- Every daladala has its fixed route that you can read on the outside. This is the hard part and I’ve honestly never figured it out but you can simply ask someone from your hotel to tell you which route to take and where exactly the bus passes. If you take the daladala from the bus stop in town, simply ask around, there’s always people trying to get clients to their busses that also know about the other routes so they’ll be able to help you.
- They stop at the main bus stops in the city centers and outside of that they have fixed stops but these are not indicated, so again ask your hotel for the exact location where you should wait. To get off, just tell the ‘konda’ (the person opening the door and collecting the money) approximatively where you want to go and he’ll make sure you get off.
- Daladalas usually have regular stops outside of the city centers but only very few inside of them. For moving around in the centers, other options are available, which I’ll tell you more about below.
- If you take a daladala from the bus stop, you’ll have to wait until it’s full before it leaves. Daladalas don’t have fixed schedules.
- Daladalas are dirt cheap. For a short ride of a few kilometers, count around 400 TZS or less than 0,20 USD. For a slightly longer trip, eg. Moshi to Marangu which is about 1,5 hours, you’ll pay 1500 TZS.
- Get ready to give up your private space. Completely. You’ll see.
- If you need to transport big luggage in a daladala, be prepared to have it shoved under some seats or put on top of the roof, in the dust.
Coasters are something between a daladala and a big bus and are named after the Toyota Coaster as most busses of this size are actually Toyota Coasters. These are often used for transport between cities and can cover pretty long distances. Just like daladalas, coasters will give you a whole new understanding of the word ‘full’ (think 5-6 people on a row with 4 seats) so I don’t recommend using them for anything over 2-ish hours if there’s big busses available (see below). Personally I’ve used them for trips of 10+ hours, 4 of which were over a bumpy dirt road and I easily survived, just don’t expect much (any) comfort. There’s space on the roof for luggage as well but no inside storage for big luggage. A trip between Moshi and Arusha (2 hours) eg. will cost you around 2500 TZS or just over 1 USD. Depending on where you travel from and to, they either leave when they’re full (usually between busy cities) or at a fixed time (this is most often the case for departures from small towns).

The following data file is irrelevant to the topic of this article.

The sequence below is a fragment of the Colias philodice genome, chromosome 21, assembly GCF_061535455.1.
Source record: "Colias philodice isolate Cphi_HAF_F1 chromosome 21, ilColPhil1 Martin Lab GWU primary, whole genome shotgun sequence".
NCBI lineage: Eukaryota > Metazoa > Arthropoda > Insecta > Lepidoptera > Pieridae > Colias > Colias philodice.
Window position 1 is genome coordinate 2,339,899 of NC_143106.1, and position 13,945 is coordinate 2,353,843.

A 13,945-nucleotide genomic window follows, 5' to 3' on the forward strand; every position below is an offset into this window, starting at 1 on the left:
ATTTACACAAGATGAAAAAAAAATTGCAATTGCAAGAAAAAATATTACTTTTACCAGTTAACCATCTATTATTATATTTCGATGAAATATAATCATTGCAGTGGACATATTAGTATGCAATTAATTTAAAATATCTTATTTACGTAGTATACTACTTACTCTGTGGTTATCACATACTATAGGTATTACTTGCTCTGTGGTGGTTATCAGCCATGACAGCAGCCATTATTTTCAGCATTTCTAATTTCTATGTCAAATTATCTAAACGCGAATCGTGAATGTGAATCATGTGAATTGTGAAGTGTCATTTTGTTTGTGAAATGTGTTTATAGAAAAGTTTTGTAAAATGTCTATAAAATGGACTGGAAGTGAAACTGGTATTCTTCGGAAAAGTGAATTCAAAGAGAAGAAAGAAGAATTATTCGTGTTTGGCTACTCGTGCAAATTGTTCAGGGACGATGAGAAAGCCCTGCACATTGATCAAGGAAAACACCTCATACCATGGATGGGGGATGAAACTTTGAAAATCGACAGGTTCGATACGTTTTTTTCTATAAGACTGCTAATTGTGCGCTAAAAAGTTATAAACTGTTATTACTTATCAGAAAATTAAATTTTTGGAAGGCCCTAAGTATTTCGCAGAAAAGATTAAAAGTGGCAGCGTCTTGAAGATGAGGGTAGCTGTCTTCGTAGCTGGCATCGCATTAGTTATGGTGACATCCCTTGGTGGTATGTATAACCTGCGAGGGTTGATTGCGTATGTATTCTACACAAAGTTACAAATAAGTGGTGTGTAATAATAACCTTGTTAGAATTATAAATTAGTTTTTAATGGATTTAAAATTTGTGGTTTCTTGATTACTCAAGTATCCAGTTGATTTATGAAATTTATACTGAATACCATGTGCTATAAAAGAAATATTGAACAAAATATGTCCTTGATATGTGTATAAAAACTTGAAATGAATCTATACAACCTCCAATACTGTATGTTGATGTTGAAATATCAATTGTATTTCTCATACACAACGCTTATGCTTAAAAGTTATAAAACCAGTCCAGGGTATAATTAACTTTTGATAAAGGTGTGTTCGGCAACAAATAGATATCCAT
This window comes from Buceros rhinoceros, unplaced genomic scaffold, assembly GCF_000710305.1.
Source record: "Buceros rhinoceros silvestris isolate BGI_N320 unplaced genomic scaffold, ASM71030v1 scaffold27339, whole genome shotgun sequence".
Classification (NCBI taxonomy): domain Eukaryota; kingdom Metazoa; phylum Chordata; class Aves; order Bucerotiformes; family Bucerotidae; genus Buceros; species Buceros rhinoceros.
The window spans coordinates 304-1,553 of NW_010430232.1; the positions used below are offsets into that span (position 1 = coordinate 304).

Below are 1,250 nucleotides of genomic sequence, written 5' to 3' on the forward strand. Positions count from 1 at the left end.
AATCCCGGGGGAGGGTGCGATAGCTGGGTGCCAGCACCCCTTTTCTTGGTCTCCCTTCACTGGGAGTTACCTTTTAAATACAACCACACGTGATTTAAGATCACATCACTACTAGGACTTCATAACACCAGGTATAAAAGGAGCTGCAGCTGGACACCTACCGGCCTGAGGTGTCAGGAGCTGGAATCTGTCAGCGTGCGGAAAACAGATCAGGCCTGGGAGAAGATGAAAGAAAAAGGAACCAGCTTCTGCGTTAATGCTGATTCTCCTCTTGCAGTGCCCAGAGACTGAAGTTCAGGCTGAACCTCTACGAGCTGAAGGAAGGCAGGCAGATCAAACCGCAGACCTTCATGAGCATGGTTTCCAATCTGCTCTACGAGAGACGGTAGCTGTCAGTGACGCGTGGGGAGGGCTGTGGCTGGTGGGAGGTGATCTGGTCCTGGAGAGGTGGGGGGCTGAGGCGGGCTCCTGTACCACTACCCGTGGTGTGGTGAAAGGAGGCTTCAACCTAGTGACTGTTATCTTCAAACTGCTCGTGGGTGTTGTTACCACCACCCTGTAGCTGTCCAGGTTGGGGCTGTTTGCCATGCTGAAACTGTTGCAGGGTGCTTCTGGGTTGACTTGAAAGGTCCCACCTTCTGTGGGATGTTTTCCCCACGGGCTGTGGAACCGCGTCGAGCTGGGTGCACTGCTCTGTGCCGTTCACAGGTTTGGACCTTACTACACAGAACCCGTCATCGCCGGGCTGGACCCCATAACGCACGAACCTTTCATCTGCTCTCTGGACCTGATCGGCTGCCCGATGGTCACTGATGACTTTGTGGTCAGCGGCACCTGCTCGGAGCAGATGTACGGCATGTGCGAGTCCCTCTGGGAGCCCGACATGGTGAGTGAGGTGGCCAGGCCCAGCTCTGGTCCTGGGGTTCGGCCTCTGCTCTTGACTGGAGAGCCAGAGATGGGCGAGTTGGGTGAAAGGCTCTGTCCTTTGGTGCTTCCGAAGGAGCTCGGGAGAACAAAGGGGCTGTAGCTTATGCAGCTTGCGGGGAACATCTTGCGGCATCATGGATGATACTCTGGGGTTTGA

Coaches are ideal (ok that might be an overstatement but they’re good options) for traveling long distance. They either leave from the main bus stand or have their own office and these offices are usually located not far from the main bus stop but it’s wise to check. These busses have fixed departure times, routes and stops and it’s recommended to arrive about half an hour early and check availability / book a few days before. Be aware during Christmas time, some coaches are completely full, so you might want to book much longer in advance then. They have closed storage for luggage. If you’re looking to travel between busy cities, there’s usually more companies than you can count so it’s good to ask locals about their advice.